No one wants to think about what would happen in the event of death or disability - let alone plan for them.
Still, it’s important to consider how these events would affect your loved ones. Both emotionally and financially.
For starters, you can minimize the financial impact of your death and disability with:
That's why it's essential to factor in the needs of others when weighing your insurance needs. Here's how a little extra preparation can make all the difference in the world when times get tough.
If you’re single without dependents, you may not see a need for disability or life insurance.
But consider a scenario in which you can no longer work due to injury or illness. Who will provide financial support during your disability period? Who will care for you if your disability is permanent? Disability insurance will protect your income, paying you a monthly benefit that reflects your earnings.
In the event of your passing, expenses for your funeral and settling your estate will arise. A term life insurance policy will cover these costs without burdening loved ones.
Someday, you may want to allocate a portion of your earnings to care for your parents. If you can longer provide that support due to death or disability, will they have the resources to pay for long-term care?
Some people buy less insurance because they have a successful spouse. After all, they could live comfortably on their own income.
However, chances are your combined lifestyle depends upon both of your incomes. Without your contribution, what would happen to your significant other? Will he or she be able to afford the mortgage on your house on one income? If you become disabled, will your spouse be able to pay off any remaining student loan debts? If you pass unexpectedly, will your spouse be able to cover funeral and estate settlement costs?
You should also account for the significant time off from work a widowed spouse needs to grieve. Likewise, the spouse of a recently disabled person may need to take time off to help transition. But what if this time-off isn't paid? Insurance benefits can:
- Replace some of your lost income.
- Cover time-off for your spouse or significant other.
Physicians with children typically understand the value of life and disability insurance. But it's easy to underestimate how much coverage you truly need.
As children grow older, basic living expenses like food and clothing only increase. Your life insurance policy should account for this. In fact, life insurance can also help pay for college if you pass. That's why it helps to factor in rising tuition costs.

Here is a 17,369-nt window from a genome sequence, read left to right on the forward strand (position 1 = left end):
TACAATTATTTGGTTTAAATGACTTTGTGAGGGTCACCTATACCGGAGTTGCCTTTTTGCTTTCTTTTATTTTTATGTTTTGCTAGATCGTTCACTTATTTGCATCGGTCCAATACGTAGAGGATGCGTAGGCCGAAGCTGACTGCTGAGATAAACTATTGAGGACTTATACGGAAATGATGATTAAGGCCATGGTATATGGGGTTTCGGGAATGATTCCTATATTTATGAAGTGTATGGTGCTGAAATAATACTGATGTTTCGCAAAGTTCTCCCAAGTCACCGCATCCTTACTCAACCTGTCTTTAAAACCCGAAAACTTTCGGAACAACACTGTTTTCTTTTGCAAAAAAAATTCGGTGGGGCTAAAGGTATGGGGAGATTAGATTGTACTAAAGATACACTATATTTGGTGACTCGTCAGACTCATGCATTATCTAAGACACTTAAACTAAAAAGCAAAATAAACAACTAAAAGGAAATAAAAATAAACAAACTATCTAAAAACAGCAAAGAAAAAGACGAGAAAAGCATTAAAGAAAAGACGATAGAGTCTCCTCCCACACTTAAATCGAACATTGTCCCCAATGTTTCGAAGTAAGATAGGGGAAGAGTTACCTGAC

Many doctors aspire to open their own private practice someday. If this appeals to you, it's important to consider the impact your death or disability would have on your employees and partners.
In the event of short-term or long-term disability, business overhead expense insurance can help you keep your practice running.
Unlike disability insurance, this covers monthly expenses such as:
Premiums for this type of insurance are business expenses, which makes them tax-deductible.
If you pass away, term life insurance can help:
- Your family pay off business debts.
- Recruit somebody to buy or take over the practice.
- Cover applicable estate taxes.
As for your business partners, life insurance benefits can help them buy your shares of the practice from your estate.
This buy/sell agreement stipulates that if a partner passes away, the remaining partners may buy out the surviving family’s share at a previously agreed upon price.
This is a difficult topic to discuss - there's just no way around it. But as you can see, it's vital that you understand how the needs of others should factor into your:
- Individual disability policy.
- Individual term life policy.
- A business overhead expense policy.
In doing so, you are preparing your loved ones for the best possible path to recovery in case tragedy strikes.
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Joel Palmer is an award-winning journalist, corporate copywriter, and marketing specialist with over two decades of professional experience. He writes compelling, authoritative, and original content for companies and organizations across a wide range of industries, from financial services and real estate to government and software development. In addition to having written thousands of stories, his diverse portfolio also includes six ghostwritten books.